Between collisions, drownings, boat fires and boating under the influence arrests, Independence Day weekend was anything but a vacation for Tennessee Wildlife Resources Agency officers.
“It’s a good thing that TWRA officers hope for the best and prepare for the worst as they worked tirelessly around the clock responding to more than a dozen serious boating incidents on Fort Loudoun, Norris and Melton Hill Lakes alone,” Matthew Cameron of TWRA said.
Cameron said from Thursday, June 30, through Monday, July 4, officers in East Tennessee investigated or assisted with two fatalities, a hit-and-run jet-ski incident, three boat fires, multiple sinking boats, multiple boat collisions and a rescue on Chilhowee Mountain. TWRA officers arrested seven operators for BUI.
He said a 19-year-old man died after jumping from the top of a houseboat near Sequoyah Marina. He said witnesses reported he was attempting to jump over another boat and struck that boat before disappearing into 30 feet of water. A TWRA officer used side-scan sonar to locate the man and a dive team recovered his body within 40 minutes.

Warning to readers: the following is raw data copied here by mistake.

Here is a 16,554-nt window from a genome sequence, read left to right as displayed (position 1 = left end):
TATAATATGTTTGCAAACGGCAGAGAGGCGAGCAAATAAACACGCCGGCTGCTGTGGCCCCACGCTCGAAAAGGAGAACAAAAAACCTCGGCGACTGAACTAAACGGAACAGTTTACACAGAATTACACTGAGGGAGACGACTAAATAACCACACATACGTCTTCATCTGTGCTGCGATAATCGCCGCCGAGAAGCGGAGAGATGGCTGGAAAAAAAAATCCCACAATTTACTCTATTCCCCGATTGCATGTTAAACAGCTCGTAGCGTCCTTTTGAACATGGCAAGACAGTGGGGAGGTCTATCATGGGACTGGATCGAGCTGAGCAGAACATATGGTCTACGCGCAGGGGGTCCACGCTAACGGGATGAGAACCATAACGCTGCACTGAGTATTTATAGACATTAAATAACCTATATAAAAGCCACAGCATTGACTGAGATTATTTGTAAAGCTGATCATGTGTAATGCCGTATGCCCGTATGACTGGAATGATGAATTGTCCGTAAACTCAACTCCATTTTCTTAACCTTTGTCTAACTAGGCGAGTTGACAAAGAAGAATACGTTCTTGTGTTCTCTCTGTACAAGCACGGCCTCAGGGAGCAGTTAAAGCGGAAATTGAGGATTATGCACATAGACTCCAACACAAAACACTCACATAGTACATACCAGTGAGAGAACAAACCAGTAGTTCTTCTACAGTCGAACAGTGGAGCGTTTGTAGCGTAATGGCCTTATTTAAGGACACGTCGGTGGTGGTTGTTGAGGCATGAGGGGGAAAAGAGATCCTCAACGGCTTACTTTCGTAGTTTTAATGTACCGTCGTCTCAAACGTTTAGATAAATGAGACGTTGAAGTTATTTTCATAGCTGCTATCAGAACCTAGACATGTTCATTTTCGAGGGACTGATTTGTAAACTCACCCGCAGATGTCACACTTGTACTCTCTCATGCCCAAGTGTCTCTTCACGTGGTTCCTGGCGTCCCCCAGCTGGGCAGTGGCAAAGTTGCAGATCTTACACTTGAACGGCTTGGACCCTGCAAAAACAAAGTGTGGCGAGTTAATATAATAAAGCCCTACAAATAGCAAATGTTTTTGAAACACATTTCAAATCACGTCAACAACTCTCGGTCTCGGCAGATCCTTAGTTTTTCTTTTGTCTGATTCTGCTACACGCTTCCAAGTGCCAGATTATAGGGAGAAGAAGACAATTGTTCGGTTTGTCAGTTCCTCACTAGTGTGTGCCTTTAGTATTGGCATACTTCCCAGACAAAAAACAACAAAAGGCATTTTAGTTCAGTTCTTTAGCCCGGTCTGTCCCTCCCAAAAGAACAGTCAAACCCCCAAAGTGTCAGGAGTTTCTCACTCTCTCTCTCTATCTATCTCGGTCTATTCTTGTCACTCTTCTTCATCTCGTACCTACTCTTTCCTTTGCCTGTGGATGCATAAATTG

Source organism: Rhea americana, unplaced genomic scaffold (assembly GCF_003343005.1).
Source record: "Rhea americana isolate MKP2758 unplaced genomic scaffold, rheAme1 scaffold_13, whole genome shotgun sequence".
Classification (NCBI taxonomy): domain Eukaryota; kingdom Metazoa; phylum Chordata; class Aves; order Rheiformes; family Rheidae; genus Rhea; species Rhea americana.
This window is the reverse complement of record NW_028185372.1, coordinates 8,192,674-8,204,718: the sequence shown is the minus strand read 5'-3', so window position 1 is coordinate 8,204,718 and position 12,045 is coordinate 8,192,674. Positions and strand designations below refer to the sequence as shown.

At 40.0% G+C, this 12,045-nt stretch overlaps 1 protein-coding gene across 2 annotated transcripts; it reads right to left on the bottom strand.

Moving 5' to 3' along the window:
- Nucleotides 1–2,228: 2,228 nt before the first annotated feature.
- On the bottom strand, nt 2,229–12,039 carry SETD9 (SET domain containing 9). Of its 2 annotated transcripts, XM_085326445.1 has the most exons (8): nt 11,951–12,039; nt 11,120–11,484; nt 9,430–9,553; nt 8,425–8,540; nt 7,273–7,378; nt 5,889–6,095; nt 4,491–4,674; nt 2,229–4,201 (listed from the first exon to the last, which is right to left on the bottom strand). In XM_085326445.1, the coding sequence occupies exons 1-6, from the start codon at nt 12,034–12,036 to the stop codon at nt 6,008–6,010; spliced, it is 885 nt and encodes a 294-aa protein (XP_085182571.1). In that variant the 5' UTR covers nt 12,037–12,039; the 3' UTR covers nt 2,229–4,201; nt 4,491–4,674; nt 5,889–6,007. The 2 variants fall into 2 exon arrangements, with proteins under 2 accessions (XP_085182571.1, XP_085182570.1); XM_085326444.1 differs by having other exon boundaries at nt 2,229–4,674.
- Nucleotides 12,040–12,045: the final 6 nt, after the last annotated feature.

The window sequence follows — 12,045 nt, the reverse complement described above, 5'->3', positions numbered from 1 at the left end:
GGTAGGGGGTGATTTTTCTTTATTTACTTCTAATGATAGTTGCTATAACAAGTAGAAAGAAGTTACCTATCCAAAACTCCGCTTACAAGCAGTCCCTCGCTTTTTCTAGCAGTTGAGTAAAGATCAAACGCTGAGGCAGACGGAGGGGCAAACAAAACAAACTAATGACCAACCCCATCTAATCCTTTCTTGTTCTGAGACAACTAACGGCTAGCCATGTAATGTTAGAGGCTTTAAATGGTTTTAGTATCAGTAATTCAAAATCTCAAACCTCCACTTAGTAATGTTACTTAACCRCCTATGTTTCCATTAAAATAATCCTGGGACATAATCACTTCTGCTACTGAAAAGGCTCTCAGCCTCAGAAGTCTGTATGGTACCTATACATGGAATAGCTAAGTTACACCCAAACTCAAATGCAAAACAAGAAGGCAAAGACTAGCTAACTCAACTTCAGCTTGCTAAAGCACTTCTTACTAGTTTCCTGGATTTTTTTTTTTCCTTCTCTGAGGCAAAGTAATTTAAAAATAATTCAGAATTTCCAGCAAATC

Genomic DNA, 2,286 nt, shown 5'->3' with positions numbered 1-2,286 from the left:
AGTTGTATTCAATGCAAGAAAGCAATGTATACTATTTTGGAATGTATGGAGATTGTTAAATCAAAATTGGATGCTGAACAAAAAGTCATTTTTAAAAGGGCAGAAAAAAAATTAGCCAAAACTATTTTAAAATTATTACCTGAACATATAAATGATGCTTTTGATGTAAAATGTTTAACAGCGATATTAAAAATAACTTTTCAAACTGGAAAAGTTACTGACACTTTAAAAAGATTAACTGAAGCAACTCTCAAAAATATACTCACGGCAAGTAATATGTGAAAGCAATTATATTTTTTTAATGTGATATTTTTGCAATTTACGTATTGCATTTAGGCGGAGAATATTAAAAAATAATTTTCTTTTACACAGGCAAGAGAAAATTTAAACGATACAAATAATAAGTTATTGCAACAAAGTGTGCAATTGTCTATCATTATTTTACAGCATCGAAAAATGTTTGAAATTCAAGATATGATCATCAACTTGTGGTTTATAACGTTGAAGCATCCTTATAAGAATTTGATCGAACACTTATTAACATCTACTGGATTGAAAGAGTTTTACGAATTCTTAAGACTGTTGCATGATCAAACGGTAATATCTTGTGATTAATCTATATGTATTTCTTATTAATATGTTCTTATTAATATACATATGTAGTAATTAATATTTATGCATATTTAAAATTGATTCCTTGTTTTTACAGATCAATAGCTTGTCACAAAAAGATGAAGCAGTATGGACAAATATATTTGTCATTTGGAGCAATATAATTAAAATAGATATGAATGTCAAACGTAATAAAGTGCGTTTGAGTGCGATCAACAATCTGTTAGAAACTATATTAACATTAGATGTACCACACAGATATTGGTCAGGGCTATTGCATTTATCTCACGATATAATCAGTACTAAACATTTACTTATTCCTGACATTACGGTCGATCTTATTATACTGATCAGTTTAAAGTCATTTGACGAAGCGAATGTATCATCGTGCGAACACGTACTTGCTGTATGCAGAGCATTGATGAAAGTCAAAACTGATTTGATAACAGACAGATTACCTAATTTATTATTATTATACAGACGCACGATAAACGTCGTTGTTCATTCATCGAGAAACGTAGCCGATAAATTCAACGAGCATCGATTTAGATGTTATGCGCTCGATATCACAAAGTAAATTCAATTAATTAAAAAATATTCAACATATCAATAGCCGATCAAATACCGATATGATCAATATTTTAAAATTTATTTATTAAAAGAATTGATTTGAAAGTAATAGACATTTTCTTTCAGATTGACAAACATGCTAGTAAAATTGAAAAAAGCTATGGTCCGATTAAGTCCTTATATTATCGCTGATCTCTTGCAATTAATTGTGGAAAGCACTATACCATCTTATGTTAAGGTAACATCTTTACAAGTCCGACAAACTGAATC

At 1:30 a.m., Monday morning, Jereme Peltier, age 34, from Knoxville, died after falling into Fort Loudoun Lake from one of several boats that were rafted together in the Prater Flats area. Witnesses said they heard a splash and began checking boats in an attempt to account for everyone. After a 9-1-1 call, divers from the Blount County Rescue Squad located the body.
“Unfortunately, Mr. Peltier’s 12-year-old son was the only person with him and the child’s next of kin was out of state. TWRA offers prayers and condolences for the young man,” Cameron said.
Cameron said boaters should wear lifejackets to stay safe.
“If I’m counting properly, we’ve had 10 fatal boating accidents this year and in each incident, the victim drowned. Properly worn lifejackets would have very likely made a difference in those accidents,” he said.
Cameron said people who would not drink and drive a vehicle might drink, despite the danger, while operating boat.
However, he said such behavior is dangerous in addition to being illegal.
“Alcohol affects you worse on the water than on the land,” he said. He said boaters under the influence can sometimes fail to tell the difference between water and land.